Even with these two friendship incidents, I continued spiraling. The locker attendant for our swim class caught me vomiting once and didn’t believe my lies. She told my wrestling coach, who then threatened to kick me off the team if I didn’t get my act together. I stopped for a while, but I never really addressed the bigger problem and I started restricting my calories, even though I worked out intensely for three hours a day as well.
The real turning point came when my friends, concerned for my life, went to my parents and told them what I had been doing. My parents picked me up from a sleepover and asked to take me out to breakfast. I told them I had already eaten (lie) and they just started laying into me in the car. My mom was so angry, I cannot remember anything she said, just the tone of voice she used when she said it. My dad told me he was disappointed in me. That phrase from my dad changed my life’s direction. My dad has always been my hero. He had never been anything less than proud of me, and his three word statement was enough to make me burn with shame.
I went to the doctors that week and told my pediatrician that I was fighting bulimia and needed help. She looked at my chart, told me I was at a healthy weight and even gaining pounds, and told me not to worry about it. Sitting here, typing that, I can see her face as she looked me up and down, appraising my figure as if that was the measure of eating disorders to trust, I can hear her words and see her tap her pencil on her clipboard, too busy to help a 15-year-old in distress.
Disordered eating patterns remain with me, even after 16 years of getting better. I like to work out or run in the morning without eating anything first because it makes me burn more fat. If I am in the mood for bad for me food I will hide it away, waiting until I am alone to devour it. I will catch myself eating extremely fast to make sure I get enough food, a knee-jerk reaction that started happening when I started eating food again. I have scars on my fingers, cavities in my teeth, and a raging anger at knowing just how much self harm I inflicted on my body.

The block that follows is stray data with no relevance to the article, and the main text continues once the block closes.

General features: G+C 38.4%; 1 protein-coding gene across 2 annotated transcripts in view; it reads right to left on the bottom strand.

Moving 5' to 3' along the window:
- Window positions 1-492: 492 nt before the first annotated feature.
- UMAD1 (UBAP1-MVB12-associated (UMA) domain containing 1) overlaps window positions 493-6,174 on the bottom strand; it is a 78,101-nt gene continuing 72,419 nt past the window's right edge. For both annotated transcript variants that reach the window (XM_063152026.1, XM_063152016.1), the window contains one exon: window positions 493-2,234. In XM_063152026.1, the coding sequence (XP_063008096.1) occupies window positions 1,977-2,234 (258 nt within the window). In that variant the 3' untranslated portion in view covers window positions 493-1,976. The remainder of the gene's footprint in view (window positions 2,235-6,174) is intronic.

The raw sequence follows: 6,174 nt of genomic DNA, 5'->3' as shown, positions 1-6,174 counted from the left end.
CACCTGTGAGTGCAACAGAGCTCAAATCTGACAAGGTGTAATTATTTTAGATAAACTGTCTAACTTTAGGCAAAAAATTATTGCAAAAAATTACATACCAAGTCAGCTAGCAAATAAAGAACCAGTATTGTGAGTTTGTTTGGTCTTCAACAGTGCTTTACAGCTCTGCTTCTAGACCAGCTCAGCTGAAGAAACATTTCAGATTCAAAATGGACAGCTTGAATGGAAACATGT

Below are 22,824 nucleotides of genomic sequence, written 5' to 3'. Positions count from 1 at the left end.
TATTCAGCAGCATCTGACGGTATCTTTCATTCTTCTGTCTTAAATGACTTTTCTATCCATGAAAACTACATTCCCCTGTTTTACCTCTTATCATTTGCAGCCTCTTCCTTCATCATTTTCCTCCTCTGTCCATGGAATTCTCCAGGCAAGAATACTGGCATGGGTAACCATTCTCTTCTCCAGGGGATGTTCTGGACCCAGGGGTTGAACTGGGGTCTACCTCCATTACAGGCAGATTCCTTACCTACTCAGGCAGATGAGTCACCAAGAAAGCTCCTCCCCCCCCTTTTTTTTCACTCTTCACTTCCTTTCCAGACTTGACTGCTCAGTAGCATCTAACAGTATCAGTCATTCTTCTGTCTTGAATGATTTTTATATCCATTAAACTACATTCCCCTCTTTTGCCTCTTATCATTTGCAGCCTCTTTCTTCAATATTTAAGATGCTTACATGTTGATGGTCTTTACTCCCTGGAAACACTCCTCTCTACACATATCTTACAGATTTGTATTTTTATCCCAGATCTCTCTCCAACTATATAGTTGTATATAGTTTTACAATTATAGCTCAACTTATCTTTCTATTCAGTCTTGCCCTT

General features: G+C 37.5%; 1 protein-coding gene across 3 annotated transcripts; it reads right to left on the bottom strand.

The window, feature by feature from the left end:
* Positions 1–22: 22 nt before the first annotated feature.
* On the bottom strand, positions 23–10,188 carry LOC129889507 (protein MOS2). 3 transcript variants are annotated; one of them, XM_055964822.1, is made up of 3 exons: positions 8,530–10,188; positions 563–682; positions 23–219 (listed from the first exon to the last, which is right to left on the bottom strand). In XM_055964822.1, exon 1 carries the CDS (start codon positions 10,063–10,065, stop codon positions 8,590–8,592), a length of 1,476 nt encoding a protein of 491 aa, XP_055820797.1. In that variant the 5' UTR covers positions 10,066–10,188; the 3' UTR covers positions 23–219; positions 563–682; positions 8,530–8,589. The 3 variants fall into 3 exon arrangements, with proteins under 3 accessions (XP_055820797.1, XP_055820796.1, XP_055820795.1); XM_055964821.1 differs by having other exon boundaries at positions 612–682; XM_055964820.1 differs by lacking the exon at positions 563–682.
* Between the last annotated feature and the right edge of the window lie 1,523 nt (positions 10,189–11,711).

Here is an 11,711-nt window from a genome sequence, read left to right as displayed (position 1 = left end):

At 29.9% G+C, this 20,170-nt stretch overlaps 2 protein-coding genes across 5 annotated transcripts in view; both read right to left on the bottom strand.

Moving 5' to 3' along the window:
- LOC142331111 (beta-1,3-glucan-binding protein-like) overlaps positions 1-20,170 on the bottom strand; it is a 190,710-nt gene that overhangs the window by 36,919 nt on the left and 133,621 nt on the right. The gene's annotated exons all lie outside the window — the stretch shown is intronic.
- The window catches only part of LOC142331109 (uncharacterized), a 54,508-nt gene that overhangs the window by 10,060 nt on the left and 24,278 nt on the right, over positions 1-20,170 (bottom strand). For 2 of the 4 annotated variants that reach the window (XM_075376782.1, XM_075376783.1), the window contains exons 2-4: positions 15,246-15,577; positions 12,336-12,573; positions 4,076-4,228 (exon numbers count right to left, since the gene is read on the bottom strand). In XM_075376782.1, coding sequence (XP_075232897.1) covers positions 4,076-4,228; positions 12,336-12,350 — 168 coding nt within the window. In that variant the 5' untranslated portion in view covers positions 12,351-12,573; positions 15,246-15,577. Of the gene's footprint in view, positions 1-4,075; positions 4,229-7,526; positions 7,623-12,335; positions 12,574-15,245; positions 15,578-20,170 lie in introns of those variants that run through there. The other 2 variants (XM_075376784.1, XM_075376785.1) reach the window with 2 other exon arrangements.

I started this post by saying I hate that my pain and struggle was predictable according to demographics and location. I hate it because my first step down the rabbit hole was so innocent, the tumble felt completely unpredictable, and I still don’t quite understand what landed me in that place. If I was a typical disordered eating person, why did everything that happen feel so out of control and non linear?
I struggle with my weight now. I was a size 8-10 most of my young life, reaching a size 12 after my daughter was born, a 16 after my son was born. I have gained and lost the same 30-50 pounds 5 times in the last 4 years. When I fit back into my size 12 clothes I start having thoughts about all the things I can do to stay at that weight, get overwhelmed at all the work moving past average and into thin would be, then lose my motivation and climb slowly back into my size 16 or size 18 pants. Right now, thanks to a foot injury that stopped my running training for a few months, I am rocking a size 16.
I know the damage I caused my body during its fragile development years is irreparable. I rarely tell people of my struggles with food for fear of people giving me the up-down once over looks that bring me right back to my pediatrician’s office when I was a scared 15-year-old girl. My struggles were real, though, and I need to own this part of my past and come to terms with it before my own children are at the vulnerable stage of life where disordered eating can begin.